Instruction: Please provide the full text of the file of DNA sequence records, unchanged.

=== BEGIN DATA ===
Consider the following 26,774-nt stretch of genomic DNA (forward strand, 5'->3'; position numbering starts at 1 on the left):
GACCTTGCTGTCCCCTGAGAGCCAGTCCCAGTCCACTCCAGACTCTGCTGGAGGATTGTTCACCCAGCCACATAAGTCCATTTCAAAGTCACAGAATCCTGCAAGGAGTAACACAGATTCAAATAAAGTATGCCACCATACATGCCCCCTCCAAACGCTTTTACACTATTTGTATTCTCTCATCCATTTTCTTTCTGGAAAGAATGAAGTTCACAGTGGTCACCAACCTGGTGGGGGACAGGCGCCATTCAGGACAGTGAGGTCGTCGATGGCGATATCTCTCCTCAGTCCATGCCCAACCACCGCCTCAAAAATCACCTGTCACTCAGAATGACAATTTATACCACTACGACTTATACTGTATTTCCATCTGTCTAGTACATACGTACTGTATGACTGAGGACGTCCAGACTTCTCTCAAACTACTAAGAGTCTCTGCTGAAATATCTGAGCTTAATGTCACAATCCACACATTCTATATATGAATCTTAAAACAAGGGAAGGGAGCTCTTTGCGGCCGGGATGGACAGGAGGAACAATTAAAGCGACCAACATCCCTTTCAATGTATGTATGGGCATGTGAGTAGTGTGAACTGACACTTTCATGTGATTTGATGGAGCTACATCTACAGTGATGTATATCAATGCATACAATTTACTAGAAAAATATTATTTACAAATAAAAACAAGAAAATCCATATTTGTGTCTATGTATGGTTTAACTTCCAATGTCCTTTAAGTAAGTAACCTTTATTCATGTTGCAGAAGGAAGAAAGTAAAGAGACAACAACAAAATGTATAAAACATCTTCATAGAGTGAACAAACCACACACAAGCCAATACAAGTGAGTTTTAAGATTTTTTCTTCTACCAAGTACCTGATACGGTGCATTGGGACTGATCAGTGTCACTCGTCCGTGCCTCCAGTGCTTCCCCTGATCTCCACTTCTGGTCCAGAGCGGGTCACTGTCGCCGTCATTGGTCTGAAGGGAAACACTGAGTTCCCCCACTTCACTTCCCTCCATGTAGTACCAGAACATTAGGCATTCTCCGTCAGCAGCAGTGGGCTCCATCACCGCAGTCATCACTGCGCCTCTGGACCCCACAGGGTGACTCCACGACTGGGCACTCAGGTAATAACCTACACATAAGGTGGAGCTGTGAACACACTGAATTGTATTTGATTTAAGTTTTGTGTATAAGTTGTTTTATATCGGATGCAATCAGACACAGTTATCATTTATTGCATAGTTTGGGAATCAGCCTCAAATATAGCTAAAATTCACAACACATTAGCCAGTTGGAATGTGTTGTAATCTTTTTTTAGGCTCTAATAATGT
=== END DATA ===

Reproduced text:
Consider the following 26,774-nt stretch of genomic DNA (forward strand, 5'->3'; position numbering starts at 1 on the left):
GACCTTGCTGTCCCCTGAGAGCCAGTCCCAGTCCACTCCAGACTCTGCTGGAGGATTGTTCACCCAGCCACATAAGTCCATTTCAAAGTCACAGAATCCTGCAAGGAGTAACACAGATTCAAATAAAGTATGCCACCATACATGCCCCCTCCAAACGCTTTTACACTATTTGTATTCTCTCATCCATTTTCTTTCTGGAAAGAATGAAGTTCACAGTGGTCACCAACCTGGTGGGGGACAGGCGCCATTCAGGACAGTGAGGTCGTCGATGGCGATATCTCTCCTCAGTCCATGCCCAACCACCGCCTCAAAAATCACCTGTCACTCAGAATGACAATTTATACCACTACGACTTATACTGTATTTCCATCTGTCTAGTACATACGTACTGTATGACTGAGGACGTCCAGACTTCTCTCAAACTACTAAGAGTCTCTGCTGAAATATCTGAGCTTAATGTCACAATCCACACATTCTATATATGAATCTTAAAACAAGGGAAGGGAGCTCTTTGCGGCCGGGATGGACAGGAGGAACAATTAAAGCGACCAACATCCCTTTCAATGTATGTATGGGCATGTGAGTAGTGTGAACTGACACTTTCATGTGATTTGATGGAGCTACATCTACAGTGATGTATATCAATGCATACAATTTACTAGAAAAATATTATTTACAAATAAAAACAAGAAAATCCATATTTGTGTCTATGTATGGTTTAACTTCCAATGTCCTTTAAGTAAGTAACCTTTATTCATGTTGCAGAAGGAAGAAAGTAAAGAGACAACAACAAAATGTATAAAACATCTTCATAGAGTGAACAAACCACACACAAGCCAATACAAGTGAGTTTTAAGATTTTTTCTTCTACCAAGTACCTGATACGGTGCATTGGGACTGATCAGTGTCACTCGTCCGTGCCTCCAGTGCTTCCCCTGATCTCCACTTCTGGTCCAGAGCGGGTCACTGTCGCCGTCATTGGTCTGAAGGGAAACACTGAGTTCCCCCACTTCACTTCCCTCCATGTAGTACCAGAACATTAGGCATTCTCCGTCAGCAGCAGTGGGCTCCATCACCGCAGTCATCACTGCGCCTCTGGACCCCACAGGGTGACTCCACGACTGGGCACTCAGGTAATAACCTACACATAAGGTGGAGCTGTGAACACACTGAATTGTATTTGATTTAAGTTTTGTGTATAAGTTGTTTTATATCGGATGCAATCAGACACAGTTATCATTTATTGCATAGTTTGGGAATCAGCCTCAAATATAGCTAAAATTCACAACACATTAGCCAGTTGGAATGTGTTGTAATCTTTTTTTAGGCTCTAATAATGT